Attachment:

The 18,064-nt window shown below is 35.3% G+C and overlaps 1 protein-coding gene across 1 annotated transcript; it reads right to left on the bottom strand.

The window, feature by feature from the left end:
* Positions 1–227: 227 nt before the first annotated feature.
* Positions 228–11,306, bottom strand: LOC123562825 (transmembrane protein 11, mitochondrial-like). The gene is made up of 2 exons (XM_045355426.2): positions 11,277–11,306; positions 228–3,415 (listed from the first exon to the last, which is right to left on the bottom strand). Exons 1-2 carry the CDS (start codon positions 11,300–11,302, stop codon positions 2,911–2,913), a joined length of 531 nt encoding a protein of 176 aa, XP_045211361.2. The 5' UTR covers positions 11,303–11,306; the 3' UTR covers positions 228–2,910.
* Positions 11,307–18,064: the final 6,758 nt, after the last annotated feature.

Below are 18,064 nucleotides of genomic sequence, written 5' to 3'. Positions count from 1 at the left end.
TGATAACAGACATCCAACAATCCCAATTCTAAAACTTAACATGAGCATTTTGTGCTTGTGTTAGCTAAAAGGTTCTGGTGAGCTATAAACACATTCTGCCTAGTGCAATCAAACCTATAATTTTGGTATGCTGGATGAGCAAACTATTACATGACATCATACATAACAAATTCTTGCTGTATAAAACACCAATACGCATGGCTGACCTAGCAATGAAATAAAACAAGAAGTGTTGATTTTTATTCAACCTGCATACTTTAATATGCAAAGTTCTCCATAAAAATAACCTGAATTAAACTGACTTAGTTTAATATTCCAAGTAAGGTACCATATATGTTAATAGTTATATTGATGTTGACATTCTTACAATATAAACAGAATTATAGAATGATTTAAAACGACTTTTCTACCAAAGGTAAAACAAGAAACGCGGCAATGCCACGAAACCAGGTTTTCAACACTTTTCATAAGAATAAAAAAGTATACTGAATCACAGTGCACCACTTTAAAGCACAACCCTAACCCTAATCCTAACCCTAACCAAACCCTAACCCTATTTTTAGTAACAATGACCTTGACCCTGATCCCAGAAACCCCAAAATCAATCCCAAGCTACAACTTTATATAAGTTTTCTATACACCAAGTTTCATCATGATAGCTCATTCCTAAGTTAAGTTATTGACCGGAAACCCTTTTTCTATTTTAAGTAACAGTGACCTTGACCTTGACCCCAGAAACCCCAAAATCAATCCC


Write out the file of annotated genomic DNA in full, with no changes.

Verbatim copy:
The 18,064-nt window shown below is 35.3% G+C and overlaps 1 protein-coding gene across 1 annotated transcript; it reads right to left on the bottom strand.

The window, feature by feature from the left end:
* Positions 1–227: 227 nt before the first annotated feature.
* Positions 228–11,306, bottom strand: LOC123562825 (transmembrane protein 11, mitochondrial-like). The gene is made up of 2 exons (XM_045355426.2): positions 11,277–11,306; positions 228–3,415 (listed from the first exon to the last, which is right to left on the bottom strand). Exons 1-2 carry the CDS (start codon positions 11,300–11,302, stop codon positions 2,911–2,913), a joined length of 531 nt encoding a protein of 176 aa, XP_045211361.2. The 5' UTR covers positions 11,303–11,306; the 3' UTR covers positions 228–2,910.
* Positions 11,307–18,064: the final 6,758 nt, after the last annotated feature.

Below are 18,064 nucleotides of genomic sequence, written 5' to 3'. Positions count from 1 at the left end.
TGATAACAGACATCCAACAATCCCAATTCTAAAACTTAACATGAGCATTTTGTGCTTGTGTTAGCTAAAAGGTTCTGGTGAGCTATAAACACATTCTGCCTAGTGCAATCAAACCTATAATTTTGGTATGCTGGATGAGCAAACTATTACATGACATCATACATAACAAATTCTTGCTGTATAAAACACCAATACGCATGGCTGACCTAGCAATGAAATAAAACAAGAAGTGTTGATTTTTATTCAACCTGCATACTTTAATATGCAAAGTTCTCCATAAAAATAACCTGAATTAAACTGACTTAGTTTAATATTCCAAGTAAGGTACCATATATGTTAATAGTTATATTGATGTTGACATTCTTACAATATAAACAGAATTATAGAATGATTTAAAACGACTTTTCTACCAAAGGTAAAACAAGAAACGCGGCAATGCCACGAAACCAGGTTTTCAACACTTTTCATAAGAATAAAAAAGTATACTGAATCACAGTGCACCACTTTAAAGCACAACCCTAACCCTAATCCTAACCCTAACCAAACCCTAACCCTATTTTTAGTAACAATGACCTTGACCCTGATCCCAGAAACCCCAAAATCAATCCCAAGCTACAACTTTATATAAGTTTTCTATACACCAAGTTTCATCATGATAGCTCATTCCTAAGTTAAGTTATTGACCGGAAACCCTTTTTCTATTTTAAGTAACAGTGACCTTGACCTTGACCCCAGAAACCCCAAAATCAATCCC